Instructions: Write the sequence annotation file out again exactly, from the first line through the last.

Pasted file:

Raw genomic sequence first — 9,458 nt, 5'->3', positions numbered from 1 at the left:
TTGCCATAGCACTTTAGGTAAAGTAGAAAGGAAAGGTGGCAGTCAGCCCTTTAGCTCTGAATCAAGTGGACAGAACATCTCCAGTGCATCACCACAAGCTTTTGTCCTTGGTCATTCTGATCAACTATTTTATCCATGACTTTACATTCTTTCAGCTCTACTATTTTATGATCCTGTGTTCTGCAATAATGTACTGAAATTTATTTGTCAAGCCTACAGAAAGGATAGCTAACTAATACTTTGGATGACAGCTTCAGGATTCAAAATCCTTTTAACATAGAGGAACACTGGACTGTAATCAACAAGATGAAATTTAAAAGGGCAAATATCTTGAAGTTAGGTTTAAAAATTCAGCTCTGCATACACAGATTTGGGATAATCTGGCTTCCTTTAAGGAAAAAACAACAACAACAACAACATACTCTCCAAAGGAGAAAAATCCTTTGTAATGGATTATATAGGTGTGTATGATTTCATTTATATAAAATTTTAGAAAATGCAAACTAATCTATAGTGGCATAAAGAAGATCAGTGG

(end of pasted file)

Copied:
Raw genomic sequence first — 9,458 nt, 5'->3', positions numbered from 1 at the left:
TTGCCATAGCACTTTAGGTAAAGTAGAAAGGAAAGGTGGCAGTCAGCCCTTTAGCTCTGAATCAAGTGGACAGAACATCTCCAGTGCATCACCACAAGCTTTTGTCCTTGGTCATTCTGATCAACTATTTTATCCATGACTTTACATTCTTTCAGCTCTACTATTTTATGATCCTGTGTTCTGCAATAATGTACTGAAATTTATTTGTCAAGCCTACAGAAAGGATAGCTAACTAATACTTTGGATGACAGCTTCAGGATTCAAAATCCTTTTAACATAGAGGAACACTGGACTGTAATCAACAAGATGAAATTTAAAAGGGCAAATATCTTGAAGTTAGGTTTAAAAATTCAGCTCTGCATACACAGATTTGGGATAATCTGGCTTCCTTTAAGGAAAAAACAACAACAACAACAACATACTCTCCAAAGGAGAAAAATCCTTTGTAATGGATTATATAGGTGTGTATGATTTCATTTATATAAAATTTTAGAAAATGCAAACTAATCTATAGTGGCATAAAGAAGATCAGTGG